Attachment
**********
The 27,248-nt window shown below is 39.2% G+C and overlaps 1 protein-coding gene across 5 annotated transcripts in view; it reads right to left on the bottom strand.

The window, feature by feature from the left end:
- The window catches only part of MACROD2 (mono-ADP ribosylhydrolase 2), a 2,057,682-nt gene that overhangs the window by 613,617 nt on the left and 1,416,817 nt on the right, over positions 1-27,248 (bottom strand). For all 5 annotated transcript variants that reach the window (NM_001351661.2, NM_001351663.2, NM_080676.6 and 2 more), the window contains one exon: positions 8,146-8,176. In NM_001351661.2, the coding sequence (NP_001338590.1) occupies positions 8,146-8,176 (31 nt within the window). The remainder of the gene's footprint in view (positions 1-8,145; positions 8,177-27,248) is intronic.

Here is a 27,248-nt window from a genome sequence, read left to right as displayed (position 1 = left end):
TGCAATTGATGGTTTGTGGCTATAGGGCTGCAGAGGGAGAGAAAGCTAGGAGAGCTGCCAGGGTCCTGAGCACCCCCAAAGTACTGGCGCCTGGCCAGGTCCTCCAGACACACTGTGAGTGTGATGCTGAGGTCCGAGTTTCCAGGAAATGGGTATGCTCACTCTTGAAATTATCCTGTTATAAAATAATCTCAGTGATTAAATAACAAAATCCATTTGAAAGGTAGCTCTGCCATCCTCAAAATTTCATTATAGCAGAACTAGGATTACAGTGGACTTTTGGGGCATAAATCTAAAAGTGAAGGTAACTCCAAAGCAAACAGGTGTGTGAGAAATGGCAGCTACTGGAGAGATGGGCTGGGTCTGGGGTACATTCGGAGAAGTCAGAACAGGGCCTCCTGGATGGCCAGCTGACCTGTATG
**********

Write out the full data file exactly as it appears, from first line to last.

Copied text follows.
The 27,248-nt window shown below is 39.2% G+C and overlaps 1 protein-coding gene across 5 annotated transcripts in view; it reads right to left on the bottom strand.

The window, feature by feature from the left end:
- The window catches only part of MACROD2 (mono-ADP ribosylhydrolase 2), a 2,057,682-nt gene that overhangs the window by 613,617 nt on the left and 1,416,817 nt on the right, over positions 1-27,248 (bottom strand). For all 5 annotated transcript variants that reach the window (NM_001351661.2, NM_001351663.2, NM_080676.6 and 2 more), the window contains one exon: positions 8,146-8,176. In NM_001351661.2, the coding sequence (NP_001338590.1) occupies positions 8,146-8,176 (31 nt within the window). The remainder of the gene's footprint in view (positions 1-8,145; positions 8,177-27,248) is intronic.

Here is a 27,248-nt window from a genome sequence, read left to right as displayed (position 1 = left end):
TGCAATTGATGGTTTGTGGCTATAGGGCTGCAGAGGGAGAGAAAGCTAGGAGAGCTGCCAGGGTCCTGAGCACCCCCAAAGTACTGGCGCCTGGCCAGGTCCTCCAGACACACTGTGAGTGTGATGCTGAGGTCCGAGTTTCCAGGAAATGGGTATGCTCACTCTTGAAATTATCCTGTTATAAAATAATCTCAGTGATTAAATAACAAAATCCATTTGAAAGGTAGCTCTGCCATCCTCAAAATTTCATTATAGCAGAACTAGGATTACAGTGGACTTTTGGGGCATAAATCTAAAAGTGAAGGTAACTCCAAAGCAAACAGGTGTGTGAGAAATGGCAGCTACTGGAGAGATGGGCTGGGTCTGGGGTACATTCGGAGAAGTCAGAACAGGGCCTCCTGGATGGCCAGCTGACCTGTATG